Cities: ideas and insights on the cities we live in

If you’ve ever had the opportunity to visit a private home in Japan, you probably remember the scent of tatami floors. In the summer time in Japan, stepping out of the sun’s heat and the daily activity on the street, into a quiet shady room floored with tatami is somehow soothing. I suppose a combination of the cool green color that can fade to a warm yellow over time, the grassy scent, and the texture of its woven surface that is both soft and forgiving to sweat.

photo by Anne James — A tatami floored room in a traditional townhouse ‘machiya’

Tatami is one of the main flooring materials used in traditional Japanese architecture. Originally made from rice straw and rush, it was first used by nobility in the 12th century as seating and sleeping mats placed on wooden floors. These early mats were taken out when needed and could later be stored away. During the late 15th century tatami became more widely available and affordable and they were used as a permanent floor covering for an entire room.

While the use of tatami has waned over the last few decades, it is currently experiencing a resurgence in popularity. In Japan today, most modern homes and apartments have at least one room that is floored with tatami. They require a little more care than your average vinyl flooring, but its hard to argue all of the benefits they give in exchange.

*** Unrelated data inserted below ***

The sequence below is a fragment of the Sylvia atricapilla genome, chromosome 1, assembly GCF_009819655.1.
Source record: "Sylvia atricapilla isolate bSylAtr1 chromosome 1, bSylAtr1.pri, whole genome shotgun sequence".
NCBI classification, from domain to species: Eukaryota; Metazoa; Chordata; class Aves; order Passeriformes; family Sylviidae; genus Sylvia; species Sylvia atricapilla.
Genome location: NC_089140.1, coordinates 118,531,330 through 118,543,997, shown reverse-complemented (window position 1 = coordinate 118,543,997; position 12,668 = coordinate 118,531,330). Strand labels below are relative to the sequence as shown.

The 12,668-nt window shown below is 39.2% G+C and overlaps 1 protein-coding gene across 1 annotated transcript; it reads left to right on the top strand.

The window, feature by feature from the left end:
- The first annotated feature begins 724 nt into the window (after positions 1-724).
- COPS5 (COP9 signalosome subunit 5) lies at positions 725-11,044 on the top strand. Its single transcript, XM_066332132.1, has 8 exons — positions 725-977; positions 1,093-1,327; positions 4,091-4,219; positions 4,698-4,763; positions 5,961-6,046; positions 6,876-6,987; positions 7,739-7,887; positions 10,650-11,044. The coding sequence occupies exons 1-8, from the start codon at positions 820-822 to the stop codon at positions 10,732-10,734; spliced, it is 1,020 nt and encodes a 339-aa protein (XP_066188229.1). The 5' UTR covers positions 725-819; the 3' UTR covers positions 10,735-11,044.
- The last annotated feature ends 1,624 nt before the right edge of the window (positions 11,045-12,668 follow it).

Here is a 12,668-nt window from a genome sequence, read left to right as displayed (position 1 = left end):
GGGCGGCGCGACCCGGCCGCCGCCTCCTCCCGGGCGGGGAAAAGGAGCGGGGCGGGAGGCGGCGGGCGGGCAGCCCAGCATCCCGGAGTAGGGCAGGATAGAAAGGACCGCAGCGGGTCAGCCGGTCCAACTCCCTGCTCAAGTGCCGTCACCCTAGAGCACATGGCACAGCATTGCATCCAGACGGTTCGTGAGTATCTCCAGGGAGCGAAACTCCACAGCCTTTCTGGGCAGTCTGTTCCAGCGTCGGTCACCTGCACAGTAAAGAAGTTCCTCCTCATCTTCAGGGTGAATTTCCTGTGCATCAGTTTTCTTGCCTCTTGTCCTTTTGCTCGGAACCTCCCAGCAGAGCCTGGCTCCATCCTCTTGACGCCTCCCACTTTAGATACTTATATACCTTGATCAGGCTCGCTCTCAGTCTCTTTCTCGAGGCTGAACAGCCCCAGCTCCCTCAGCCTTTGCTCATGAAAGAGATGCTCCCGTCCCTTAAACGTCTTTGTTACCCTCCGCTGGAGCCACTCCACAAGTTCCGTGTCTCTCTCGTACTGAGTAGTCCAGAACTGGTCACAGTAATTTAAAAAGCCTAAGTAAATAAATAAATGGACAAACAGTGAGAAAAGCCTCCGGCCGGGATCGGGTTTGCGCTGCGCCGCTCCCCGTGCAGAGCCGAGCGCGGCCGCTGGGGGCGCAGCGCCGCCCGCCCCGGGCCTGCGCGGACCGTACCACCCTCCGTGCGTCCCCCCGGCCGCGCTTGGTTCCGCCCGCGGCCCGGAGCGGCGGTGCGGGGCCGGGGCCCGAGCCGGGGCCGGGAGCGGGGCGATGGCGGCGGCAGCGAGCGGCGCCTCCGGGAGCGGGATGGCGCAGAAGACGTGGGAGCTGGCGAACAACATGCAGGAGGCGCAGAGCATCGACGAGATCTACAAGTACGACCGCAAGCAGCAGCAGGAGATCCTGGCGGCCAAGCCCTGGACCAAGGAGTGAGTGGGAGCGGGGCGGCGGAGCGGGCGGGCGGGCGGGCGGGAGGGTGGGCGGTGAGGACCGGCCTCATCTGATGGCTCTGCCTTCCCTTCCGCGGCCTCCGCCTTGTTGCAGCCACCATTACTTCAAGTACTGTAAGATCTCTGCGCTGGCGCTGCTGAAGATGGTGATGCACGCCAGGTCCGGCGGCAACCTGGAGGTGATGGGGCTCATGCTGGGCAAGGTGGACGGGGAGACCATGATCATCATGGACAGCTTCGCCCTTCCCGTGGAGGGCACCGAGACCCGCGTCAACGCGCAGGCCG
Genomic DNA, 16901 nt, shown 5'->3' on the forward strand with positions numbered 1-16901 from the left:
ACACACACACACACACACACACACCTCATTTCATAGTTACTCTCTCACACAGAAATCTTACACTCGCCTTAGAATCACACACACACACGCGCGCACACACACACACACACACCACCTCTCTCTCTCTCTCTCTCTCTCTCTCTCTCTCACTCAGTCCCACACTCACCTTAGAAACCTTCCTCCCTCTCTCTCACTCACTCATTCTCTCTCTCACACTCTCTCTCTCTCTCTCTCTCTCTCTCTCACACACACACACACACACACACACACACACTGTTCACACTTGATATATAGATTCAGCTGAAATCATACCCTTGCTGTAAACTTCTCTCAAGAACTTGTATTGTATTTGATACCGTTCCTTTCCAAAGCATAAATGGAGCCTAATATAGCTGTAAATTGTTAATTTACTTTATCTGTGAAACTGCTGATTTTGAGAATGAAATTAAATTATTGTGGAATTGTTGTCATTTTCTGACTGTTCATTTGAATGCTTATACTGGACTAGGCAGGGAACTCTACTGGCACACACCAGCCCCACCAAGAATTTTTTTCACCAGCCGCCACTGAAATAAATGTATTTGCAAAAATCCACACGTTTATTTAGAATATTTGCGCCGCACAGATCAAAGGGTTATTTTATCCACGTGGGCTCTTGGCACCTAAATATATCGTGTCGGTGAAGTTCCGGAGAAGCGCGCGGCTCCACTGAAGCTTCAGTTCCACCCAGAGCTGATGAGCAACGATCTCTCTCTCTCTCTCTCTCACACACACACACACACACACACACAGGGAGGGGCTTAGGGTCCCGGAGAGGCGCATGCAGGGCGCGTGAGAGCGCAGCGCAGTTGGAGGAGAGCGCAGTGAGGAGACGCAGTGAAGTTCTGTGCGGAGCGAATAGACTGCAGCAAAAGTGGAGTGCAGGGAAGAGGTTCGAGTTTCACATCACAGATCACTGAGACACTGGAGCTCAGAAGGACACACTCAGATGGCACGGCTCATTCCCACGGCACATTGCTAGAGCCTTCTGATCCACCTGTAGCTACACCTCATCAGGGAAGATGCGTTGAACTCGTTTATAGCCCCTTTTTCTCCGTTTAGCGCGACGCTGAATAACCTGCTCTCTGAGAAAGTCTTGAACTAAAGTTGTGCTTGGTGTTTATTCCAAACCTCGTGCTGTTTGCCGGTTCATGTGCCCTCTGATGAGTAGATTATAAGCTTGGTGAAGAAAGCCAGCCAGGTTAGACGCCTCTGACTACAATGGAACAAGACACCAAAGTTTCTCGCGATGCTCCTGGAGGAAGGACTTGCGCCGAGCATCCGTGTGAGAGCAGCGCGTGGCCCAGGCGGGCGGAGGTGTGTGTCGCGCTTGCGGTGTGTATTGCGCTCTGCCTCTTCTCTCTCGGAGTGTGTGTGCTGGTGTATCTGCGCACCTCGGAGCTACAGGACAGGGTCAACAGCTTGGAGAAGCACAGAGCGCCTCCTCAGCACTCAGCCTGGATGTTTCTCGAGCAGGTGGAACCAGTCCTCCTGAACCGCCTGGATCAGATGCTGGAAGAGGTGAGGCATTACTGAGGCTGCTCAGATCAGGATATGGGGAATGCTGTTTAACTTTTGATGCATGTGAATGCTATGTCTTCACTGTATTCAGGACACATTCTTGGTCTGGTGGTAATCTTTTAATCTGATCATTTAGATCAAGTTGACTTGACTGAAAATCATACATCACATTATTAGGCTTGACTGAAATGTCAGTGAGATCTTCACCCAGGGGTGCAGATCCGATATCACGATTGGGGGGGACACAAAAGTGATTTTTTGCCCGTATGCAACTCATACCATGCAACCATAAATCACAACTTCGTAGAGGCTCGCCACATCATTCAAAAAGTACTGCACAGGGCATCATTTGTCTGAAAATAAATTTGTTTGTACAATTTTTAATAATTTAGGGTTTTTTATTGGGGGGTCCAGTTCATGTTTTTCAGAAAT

The exact dimensions and character of tatami have always varied slightly from region to region, but in general, standard tatami are rectangular in shape with a consistent 2:1 ratio measuring roughly 1 x 2 meters large and 5cm thick. At this size, a single tatami mat can accommodate one person lying down, or two people seated side by side. The panels are made mainly from layers of rice grass and woven rush and are manageable for one person to carry.

Over time, tatami became a standard module of Japanese architecture with columns spaced according to how many tatami mats could be laid between them. Interior rooms were also sized according to the tatami module. Even today in Kyoto, interior room sizes are referenced according to how many ‘jou’ they are, a unit that describes the size of one tatami mat. It seems that over time this modular understanding of spatial units has stuck and you will find even today that architects in Japan often use gridded paper to sketch out plans in meter modules. While they may not be designing for tatami rooms, the visual of one tatami I think is always there as a quick mental reference point when sizing a space.